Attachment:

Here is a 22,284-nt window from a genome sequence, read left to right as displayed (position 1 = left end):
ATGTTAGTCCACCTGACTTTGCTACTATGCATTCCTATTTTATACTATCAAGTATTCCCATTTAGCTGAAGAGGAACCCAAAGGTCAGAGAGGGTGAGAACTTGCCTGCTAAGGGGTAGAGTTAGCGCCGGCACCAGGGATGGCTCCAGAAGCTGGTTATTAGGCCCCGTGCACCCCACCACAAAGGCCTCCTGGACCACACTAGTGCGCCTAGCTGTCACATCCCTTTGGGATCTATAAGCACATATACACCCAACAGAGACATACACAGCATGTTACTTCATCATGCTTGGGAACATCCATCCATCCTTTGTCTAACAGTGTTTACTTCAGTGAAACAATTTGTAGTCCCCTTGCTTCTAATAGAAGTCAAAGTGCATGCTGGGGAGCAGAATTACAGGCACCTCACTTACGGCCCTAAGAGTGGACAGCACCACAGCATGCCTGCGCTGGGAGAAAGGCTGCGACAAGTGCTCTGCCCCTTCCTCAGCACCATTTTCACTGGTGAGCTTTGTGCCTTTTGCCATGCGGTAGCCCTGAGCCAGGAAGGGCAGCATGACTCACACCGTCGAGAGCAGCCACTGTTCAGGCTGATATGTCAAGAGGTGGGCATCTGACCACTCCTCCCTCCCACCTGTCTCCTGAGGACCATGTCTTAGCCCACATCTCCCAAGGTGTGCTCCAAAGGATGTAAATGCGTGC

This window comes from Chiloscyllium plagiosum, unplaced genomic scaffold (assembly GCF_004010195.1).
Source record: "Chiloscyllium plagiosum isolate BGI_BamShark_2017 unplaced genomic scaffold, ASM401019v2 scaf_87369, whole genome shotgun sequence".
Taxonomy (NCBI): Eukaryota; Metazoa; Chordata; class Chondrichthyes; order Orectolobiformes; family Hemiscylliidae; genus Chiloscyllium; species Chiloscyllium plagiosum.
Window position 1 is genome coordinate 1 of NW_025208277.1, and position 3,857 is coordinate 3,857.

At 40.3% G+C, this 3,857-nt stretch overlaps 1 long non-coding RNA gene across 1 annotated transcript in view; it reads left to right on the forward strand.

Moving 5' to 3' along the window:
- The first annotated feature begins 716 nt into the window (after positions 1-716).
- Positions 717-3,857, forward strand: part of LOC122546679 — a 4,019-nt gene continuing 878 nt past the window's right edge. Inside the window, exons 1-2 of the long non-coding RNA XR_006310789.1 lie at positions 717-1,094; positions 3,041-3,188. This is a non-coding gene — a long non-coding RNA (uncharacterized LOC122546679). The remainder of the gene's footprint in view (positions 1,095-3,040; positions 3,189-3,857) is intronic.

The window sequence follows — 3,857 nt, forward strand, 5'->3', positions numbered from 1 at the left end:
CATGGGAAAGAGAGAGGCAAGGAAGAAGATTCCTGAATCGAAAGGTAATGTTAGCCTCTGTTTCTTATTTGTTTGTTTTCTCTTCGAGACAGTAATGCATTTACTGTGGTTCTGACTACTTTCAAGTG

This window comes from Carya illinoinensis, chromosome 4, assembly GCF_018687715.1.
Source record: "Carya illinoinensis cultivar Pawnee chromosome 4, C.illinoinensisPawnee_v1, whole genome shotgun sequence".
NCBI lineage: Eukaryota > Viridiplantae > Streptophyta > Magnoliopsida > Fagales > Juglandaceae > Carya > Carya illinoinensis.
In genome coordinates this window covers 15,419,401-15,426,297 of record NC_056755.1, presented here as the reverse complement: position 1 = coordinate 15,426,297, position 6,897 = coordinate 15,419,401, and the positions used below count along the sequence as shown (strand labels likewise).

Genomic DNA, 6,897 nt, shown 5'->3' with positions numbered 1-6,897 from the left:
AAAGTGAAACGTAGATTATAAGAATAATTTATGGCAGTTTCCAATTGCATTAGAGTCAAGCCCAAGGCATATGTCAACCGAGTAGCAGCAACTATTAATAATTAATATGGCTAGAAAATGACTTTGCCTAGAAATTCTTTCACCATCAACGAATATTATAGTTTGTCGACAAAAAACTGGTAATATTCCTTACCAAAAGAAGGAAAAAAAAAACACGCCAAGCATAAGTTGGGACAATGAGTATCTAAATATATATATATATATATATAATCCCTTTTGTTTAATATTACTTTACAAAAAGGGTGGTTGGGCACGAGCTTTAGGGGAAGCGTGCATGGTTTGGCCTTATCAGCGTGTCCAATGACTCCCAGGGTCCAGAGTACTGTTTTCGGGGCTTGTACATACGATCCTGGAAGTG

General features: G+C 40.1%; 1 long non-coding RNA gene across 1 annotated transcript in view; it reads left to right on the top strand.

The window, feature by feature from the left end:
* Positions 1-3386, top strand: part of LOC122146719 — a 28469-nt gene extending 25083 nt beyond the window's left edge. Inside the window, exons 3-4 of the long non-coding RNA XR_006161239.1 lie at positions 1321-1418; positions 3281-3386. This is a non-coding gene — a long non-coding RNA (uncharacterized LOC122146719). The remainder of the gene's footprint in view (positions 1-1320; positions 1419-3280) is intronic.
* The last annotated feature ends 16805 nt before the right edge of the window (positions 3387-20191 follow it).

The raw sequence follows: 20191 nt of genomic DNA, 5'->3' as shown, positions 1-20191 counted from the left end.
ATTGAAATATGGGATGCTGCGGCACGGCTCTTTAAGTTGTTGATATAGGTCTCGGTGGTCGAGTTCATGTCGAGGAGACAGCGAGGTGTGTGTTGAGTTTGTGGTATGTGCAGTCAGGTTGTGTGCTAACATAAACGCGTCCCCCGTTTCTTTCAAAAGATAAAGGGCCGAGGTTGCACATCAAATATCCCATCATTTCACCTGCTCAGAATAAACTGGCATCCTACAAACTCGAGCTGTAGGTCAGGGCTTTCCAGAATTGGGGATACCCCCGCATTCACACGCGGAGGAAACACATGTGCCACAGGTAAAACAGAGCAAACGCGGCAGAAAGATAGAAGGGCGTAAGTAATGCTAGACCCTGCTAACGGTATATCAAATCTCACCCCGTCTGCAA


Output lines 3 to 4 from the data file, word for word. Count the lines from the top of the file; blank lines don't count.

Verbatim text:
This window comes from Chiloscyllium plagiosum, unplaced genomic scaffold (assembly GCF_004010195.1).
Source record: "Chiloscyllium plagiosum isolate BGI_BamShark_2017 unplaced genomic scaffold, ASM401019v2 scaf_87369, whole genome shotgun sequence".